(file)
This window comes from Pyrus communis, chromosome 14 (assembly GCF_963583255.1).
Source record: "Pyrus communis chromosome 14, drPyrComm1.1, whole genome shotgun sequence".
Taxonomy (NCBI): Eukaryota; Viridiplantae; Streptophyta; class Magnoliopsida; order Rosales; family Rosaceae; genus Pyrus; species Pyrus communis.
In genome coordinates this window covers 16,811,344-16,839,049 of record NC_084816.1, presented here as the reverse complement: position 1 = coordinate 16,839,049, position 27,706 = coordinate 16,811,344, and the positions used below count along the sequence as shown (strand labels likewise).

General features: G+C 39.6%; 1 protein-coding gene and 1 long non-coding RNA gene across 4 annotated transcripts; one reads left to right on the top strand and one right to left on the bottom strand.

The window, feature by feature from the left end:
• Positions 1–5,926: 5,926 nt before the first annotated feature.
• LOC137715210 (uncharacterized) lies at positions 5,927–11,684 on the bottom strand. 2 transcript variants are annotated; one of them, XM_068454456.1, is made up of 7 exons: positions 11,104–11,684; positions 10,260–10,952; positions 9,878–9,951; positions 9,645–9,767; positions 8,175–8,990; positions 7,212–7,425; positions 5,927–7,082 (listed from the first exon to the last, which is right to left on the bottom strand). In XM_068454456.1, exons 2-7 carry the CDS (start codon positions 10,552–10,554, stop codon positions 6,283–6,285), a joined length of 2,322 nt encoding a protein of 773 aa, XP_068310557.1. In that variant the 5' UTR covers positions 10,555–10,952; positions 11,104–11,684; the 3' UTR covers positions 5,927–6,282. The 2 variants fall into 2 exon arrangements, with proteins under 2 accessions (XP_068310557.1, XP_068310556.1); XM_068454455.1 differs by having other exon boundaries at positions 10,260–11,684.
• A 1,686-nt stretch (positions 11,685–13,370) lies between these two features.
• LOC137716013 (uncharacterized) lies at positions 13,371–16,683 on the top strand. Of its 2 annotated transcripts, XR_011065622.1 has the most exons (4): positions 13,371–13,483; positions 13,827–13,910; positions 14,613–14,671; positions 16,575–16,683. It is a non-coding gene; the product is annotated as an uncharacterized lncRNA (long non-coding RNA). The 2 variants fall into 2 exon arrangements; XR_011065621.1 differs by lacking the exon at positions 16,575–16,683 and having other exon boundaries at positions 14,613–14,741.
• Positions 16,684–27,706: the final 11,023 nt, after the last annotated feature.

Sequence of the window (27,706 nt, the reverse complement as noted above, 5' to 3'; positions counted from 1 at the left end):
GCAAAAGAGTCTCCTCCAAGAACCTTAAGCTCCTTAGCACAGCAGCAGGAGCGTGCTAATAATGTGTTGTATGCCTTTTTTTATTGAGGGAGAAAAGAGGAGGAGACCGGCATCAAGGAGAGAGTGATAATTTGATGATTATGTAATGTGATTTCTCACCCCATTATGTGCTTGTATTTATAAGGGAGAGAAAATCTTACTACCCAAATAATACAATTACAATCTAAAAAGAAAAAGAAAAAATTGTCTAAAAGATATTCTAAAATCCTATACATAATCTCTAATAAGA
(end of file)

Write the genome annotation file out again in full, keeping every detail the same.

This window comes from Pyrus communis, chromosome 14 (assembly GCF_963583255.1).
Source record: "Pyrus communis chromosome 14, drPyrComm1.1, whole genome shotgun sequence".
Taxonomy (NCBI): Eukaryota; Viridiplantae; Streptophyta; class Magnoliopsida; order Rosales; family Rosaceae; genus Pyrus; species Pyrus communis.
In genome coordinates this window covers 16,811,344-16,839,049 of record NC_084816.1, presented here as the reverse complement: position 1 = coordinate 16,839,049, position 27,706 = coordinate 16,811,344, and the positions used below count along the sequence as shown (strand labels likewise).

General features: G+C 39.6%; 1 protein-coding gene and 1 long non-coding RNA gene across 4 annotated transcripts; one reads left to right on the top strand and one right to left on the bottom strand.

The window, feature by feature from the left end:
• Positions 1–5,926: 5,926 nt before the first annotated feature.
• LOC137715210 (uncharacterized) lies at positions 5,927–11,684 on the bottom strand. 2 transcript variants are annotated; one of them, XM_068454456.1, is made up of 7 exons: positions 11,104–11,684; positions 10,260–10,952; positions 9,878–9,951; positions 9,645–9,767; positions 8,175–8,990; positions 7,212–7,425; positions 5,927–7,082 (listed from the first exon to the last, which is right to left on the bottom strand). In XM_068454456.1, exons 2-7 carry the CDS (start codon positions 10,552–10,554, stop codon positions 6,283–6,285), a joined length of 2,322 nt encoding a protein of 773 aa, XP_068310557.1. In that variant the 5' UTR covers positions 10,555–10,952; positions 11,104–11,684; the 3' UTR covers positions 5,927–6,282. The 2 variants fall into 2 exon arrangements, with proteins under 2 accessions (XP_068310557.1, XP_068310556.1); XM_068454455.1 differs by having other exon boundaries at positions 10,260–11,684.
• A 1,686-nt stretch (positions 11,685–13,370) lies between these two features.
• LOC137716013 (uncharacterized) lies at positions 13,371–16,683 on the top strand. Of its 2 annotated transcripts, XR_011065622.1 has the most exons (4): positions 13,371–13,483; positions 13,827–13,910; positions 14,613–14,671; positions 16,575–16,683. It is a non-coding gene; the product is annotated as an uncharacterized lncRNA (long non-coding RNA). The 2 variants fall into 2 exon arrangements; XR_011065621.1 differs by lacking the exon at positions 16,575–16,683 and having other exon boundaries at positions 14,613–14,741.
• Positions 16,684–27,706: the final 11,023 nt, after the last annotated feature.

Sequence of the window (27,706 nt, the reverse complement as noted above, 5' to 3'; positions counted from 1 at the left end):
GCAAAAGAGTCTCCTCCAAGAACCTTAAGCTCCTTAGCACAGCAGCAGGAGCGTGCTAATAATGTGTTGTATGCCTTTTTTTATTGAGGGAGAAAAGAGGAGGAGACCGGCATCAAGGAGAGAGTGATAATTTGATGATTATGTAATGTGATTTCTCACCCCATTATGTGCTTGTATTTATAAGGGAGAGAAAATCTTACTACCCAAATAATACAATTACAATCTAAAAAGAAAAAGAAAAAATTGTCTAAAAGATATTCTAAAATCCTATACATAATCTCTAATAAGA